October 12, 2014 / 5:47 AM / 5 years ago

Indian general says fewer militants entering Kashmir

JAMMU India (Reuters) - Far fewer militants are attempting to cross into Indian Kashmir this year from Pakistan, an Indian army general said, contrary to expectations that a drawdown of foreign forces in Afghanistan would result in fighters flooding there.

Indian Border Security Force (BSF) soldiers patrol the fenced border with Pakistan at Babiya village in Hira Nagar sector, about 80 km (50 miles) from Jammu December 6, 2013. REUTERS/Mukesh Gupta/Files

India has been bolstering its defences along the de facto border with Pakistan, fearing militant groups fighting the U.S.-led coalition in Afghanistan will turn their energies to Kashmir where it is trying to end a 25-year insurgency.

But Lieutenant General Konsam Himalay Singh, who commands tens of thousands of troops on the Kashmir frontier, said there had been no jump in the number of Islamist fighters trying to breach the fenced barrier to breathe life into the revolt there.

“I was seriously expecting October-November to be a time for, you know, massive efforts by the militants who cross over to fight the Indian army. It has not really unfolded in that manner, “ he said in an interview at his command headquarters outside Jammu on Saturday.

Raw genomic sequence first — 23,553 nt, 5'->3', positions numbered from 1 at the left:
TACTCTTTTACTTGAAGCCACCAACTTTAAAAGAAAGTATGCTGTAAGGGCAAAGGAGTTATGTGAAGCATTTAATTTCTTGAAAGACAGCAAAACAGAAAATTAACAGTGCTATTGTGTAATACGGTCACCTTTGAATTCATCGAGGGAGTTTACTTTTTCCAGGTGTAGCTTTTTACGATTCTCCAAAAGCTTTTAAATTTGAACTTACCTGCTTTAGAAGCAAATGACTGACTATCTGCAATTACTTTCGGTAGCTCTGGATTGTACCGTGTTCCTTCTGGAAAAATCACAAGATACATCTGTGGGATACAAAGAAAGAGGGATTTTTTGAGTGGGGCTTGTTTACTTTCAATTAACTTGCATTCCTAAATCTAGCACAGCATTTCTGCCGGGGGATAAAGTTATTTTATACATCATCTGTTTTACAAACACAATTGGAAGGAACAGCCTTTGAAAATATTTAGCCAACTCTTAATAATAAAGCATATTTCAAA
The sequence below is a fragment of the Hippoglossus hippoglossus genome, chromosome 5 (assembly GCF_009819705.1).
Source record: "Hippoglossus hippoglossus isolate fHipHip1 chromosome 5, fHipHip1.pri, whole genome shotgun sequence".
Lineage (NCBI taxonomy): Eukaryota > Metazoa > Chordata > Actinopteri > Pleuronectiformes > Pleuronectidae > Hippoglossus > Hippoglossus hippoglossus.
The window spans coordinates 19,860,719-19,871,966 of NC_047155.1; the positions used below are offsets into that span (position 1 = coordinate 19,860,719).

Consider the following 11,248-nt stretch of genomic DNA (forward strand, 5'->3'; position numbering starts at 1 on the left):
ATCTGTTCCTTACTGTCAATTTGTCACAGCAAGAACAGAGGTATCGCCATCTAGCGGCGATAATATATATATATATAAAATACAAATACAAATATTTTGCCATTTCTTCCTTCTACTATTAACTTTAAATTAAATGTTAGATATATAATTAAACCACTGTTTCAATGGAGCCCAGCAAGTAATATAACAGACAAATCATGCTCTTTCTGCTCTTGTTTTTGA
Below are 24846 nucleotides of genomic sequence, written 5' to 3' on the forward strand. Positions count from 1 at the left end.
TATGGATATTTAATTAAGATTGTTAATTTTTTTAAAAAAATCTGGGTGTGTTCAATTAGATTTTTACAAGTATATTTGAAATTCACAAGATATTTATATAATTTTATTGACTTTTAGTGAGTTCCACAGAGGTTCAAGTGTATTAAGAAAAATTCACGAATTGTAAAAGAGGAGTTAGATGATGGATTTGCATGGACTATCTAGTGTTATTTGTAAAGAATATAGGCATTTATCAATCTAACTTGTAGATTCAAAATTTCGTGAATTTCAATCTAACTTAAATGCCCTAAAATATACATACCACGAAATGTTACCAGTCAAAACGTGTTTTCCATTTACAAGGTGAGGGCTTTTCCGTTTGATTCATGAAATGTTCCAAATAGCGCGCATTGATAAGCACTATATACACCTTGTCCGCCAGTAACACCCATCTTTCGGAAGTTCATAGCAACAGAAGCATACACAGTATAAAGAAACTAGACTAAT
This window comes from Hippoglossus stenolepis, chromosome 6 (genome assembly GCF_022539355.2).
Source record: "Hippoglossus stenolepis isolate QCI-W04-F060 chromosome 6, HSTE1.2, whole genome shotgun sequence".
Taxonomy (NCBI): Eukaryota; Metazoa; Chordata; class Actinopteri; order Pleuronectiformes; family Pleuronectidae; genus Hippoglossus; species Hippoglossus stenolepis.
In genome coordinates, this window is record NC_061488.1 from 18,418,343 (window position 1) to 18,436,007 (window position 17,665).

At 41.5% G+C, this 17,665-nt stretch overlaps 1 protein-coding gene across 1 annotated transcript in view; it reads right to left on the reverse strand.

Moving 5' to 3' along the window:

The guerrillas have traditionally crossed over from Pakistan before snowfalls close the high mountain passes.

India accuses the Pakistan army of infiltrating militants into Kashmir to stir trouble there. Over the past 10 days the two armies have fired mortars and heavy machine guns in the most serious outbreak of fighting since a 2003 ceasefire.

Singh said some militants had moved from the Afghan battlefield to try and fight in Kashmir but it was nowhere near the flood that the authorities had been warned about. So far 24 fighters had been killed this year while trying to cross over. Last year security forces killed 51.

Still, Singh estimated there were about 200-250 fighters waiting to cross over from the stretch of Kashmir south of the Pir Panjal mountains that he commanded.

The army aggressively patrols some 40 identified infilitration routes and ambushes incoming militants, officials said.


The revolt in Jammu and Kashmir, India’s only Muslim majority state, took off in 1989, the year Soviet troops ended their occupation of Afghanistan and many of the guerrillas who fought the Red Army moved to Kashmir including Afghan veterans.

Among the groups that India worries now about is a new wing of Al Qaeda and the Lashkar-e-Taiba, blamed for the November 2008 attacks on Mumbai.

Pakistani militant Asim Umar who the leads the South Asia branch of al Qaeda declared India to be the new battleground.

“From the land of Afghanistan, a caravan is heading toward India,” Umar, who spent at least 16 years in Afghanistan, said in a video message last June.

“Not on someone’s directive. Not on the basis of some governmental policy. But simply on the basis of abiding by God’s command.”

Busy fighting the Pakistan Taliban in the northwest Pakistan, the Pakistan military could lack resources to support militants infiltrating Kashmir, according to Singh.

“There has been a setback in that infrastructure,” he said.

Reporting by Sanjeev Miglani; Editing by Douglas Busvine and Simon Cameron-Moore

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